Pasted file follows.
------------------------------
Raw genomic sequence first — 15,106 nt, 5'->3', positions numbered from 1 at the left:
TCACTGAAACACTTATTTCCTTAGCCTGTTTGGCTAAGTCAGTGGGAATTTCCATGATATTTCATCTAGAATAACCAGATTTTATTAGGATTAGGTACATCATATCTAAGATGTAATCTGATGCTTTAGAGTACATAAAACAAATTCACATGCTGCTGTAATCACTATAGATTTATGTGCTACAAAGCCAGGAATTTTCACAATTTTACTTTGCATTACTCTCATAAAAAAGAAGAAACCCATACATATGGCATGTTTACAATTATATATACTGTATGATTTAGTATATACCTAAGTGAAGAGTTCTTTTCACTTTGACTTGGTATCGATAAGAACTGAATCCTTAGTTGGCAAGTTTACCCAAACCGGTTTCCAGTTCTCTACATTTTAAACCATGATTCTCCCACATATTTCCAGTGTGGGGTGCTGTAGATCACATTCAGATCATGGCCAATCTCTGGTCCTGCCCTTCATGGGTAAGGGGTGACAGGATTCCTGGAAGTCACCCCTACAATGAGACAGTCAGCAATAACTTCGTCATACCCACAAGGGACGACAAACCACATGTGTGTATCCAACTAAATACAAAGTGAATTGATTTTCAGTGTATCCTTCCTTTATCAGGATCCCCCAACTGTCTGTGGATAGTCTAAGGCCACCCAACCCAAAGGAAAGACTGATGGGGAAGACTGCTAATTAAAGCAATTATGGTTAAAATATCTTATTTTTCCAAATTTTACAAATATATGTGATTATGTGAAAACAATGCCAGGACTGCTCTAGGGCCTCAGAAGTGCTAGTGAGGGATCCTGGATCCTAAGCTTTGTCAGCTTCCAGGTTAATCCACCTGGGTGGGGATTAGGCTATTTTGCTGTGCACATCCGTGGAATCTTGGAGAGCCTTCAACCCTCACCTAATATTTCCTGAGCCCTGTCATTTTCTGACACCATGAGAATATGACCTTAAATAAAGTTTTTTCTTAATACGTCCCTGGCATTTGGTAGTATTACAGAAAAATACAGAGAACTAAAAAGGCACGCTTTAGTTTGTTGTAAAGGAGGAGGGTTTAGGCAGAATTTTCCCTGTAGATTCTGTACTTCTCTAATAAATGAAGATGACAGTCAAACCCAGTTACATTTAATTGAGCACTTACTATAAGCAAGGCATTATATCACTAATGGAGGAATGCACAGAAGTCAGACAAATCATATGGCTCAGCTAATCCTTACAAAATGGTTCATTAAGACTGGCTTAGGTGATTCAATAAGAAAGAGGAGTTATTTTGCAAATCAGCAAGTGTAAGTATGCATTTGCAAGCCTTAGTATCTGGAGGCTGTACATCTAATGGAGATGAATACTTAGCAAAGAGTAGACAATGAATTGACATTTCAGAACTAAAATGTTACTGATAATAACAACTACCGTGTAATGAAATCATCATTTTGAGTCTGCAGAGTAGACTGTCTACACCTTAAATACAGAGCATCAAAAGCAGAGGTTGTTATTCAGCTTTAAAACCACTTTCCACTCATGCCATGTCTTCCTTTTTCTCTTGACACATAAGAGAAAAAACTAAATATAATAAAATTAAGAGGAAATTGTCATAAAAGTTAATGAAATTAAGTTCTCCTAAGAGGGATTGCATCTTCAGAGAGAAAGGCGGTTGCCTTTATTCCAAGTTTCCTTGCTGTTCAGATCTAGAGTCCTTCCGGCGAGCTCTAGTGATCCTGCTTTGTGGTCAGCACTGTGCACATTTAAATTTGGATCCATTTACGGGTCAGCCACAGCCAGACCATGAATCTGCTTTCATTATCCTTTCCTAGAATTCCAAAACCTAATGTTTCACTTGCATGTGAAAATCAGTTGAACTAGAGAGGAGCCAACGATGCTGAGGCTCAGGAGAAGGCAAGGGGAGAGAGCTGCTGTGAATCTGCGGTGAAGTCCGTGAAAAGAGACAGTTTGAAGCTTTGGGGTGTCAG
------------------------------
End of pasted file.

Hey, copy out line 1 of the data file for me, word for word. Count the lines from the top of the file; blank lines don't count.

Raw genomic sequence first — 15,106 nt, 5'->3', positions numbered from 1 at the left: